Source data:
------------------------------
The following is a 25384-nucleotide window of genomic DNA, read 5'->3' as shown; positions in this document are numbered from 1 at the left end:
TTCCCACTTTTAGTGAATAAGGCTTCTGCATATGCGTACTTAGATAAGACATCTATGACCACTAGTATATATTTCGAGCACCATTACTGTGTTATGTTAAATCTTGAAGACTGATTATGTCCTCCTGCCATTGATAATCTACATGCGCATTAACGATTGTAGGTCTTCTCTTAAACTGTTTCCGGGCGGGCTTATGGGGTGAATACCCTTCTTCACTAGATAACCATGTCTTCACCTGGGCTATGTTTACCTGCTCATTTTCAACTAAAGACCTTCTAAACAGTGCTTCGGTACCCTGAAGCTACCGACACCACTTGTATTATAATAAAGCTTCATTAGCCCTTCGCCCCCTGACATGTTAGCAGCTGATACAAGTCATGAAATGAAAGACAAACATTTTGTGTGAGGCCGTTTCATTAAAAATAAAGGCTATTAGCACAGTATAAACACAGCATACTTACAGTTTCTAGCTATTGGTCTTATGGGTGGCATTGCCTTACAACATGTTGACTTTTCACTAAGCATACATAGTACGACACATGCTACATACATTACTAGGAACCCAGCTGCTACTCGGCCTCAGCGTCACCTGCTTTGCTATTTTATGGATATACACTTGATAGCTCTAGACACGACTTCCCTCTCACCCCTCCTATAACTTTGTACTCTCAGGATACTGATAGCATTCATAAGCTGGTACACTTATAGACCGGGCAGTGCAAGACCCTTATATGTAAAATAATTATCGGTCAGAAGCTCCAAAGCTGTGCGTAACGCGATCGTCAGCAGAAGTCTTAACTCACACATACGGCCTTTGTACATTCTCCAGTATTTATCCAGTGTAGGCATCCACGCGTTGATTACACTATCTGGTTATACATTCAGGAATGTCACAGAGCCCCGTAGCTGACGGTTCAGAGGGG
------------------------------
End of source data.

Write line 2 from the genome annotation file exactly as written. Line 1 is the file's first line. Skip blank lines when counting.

TTCCCACTTTTAGTGAATAAGGCTTCTGCATATGCGTACTTAGATAAGACATCTATGACCACTAGTATATATTTCGAGCACCATTACTGTGTTATGTTAAATCTTGAAGACTGATTATGTCCTCCTGCCATTGATAATCTACATGCGCATTAACGATTGTAGGTCTTCTCTTAAACTGTTTCCGGGCGGGCTTATGGGGTGAATACCCTTCTTCACTAGATAACCATGTCTTCACCTGGGCTATGTTTACCTGCTCATTTTCAACTAAAGACCTTCTAAACAGTGCTTCGGTACCCTGAAGCTACCGACACCACTTGTATTATAATAAAGCTTCATTAGCCCTTCGCCCCCTGACATGTTAGCAGCTGATACAAGTCATGAAATGAAAGACAAACATTTTGTGTGAGGCCGTTTCATTAAAAATAAAGGCTATTAGCACAGTATAAACACAGCATACTTACAGTTTCTAGCTATTGGTCTTATGGGTGGCATTGCCTTACAACATGTTGACTTTTCACTAAGCATACATAGTACGACACATGCTACATACATTACTAGGAACCCAGCTGCTACTCGGCCTCAGCGTCACCTGCTTTGCTATTTTATGGATATACACTTGATAGCTCTAGACACGACTTCCCTCTCACCCCTCCTATAACTTTGTACTCTCAGGATACTGATAGCATTCATAAGCTGGTACACTTATAGACCGGGCAGTGCAAGACCCTTATATGTAAAATAATTATCGGTCAGAAGCTCCAAAGCTGTGCGTAACGCGATCGTCAGCAGAAGTCTTAACTCACACATACGGCCTTTGTACATTCTCCAGTATTTATCCAGTGTAGGCATCCACGCGTTGATTACACTATCTGGTTATACATTCAGGAATGTCACAGAGCCCCGTAGCTGACGGTTCAGAGGGG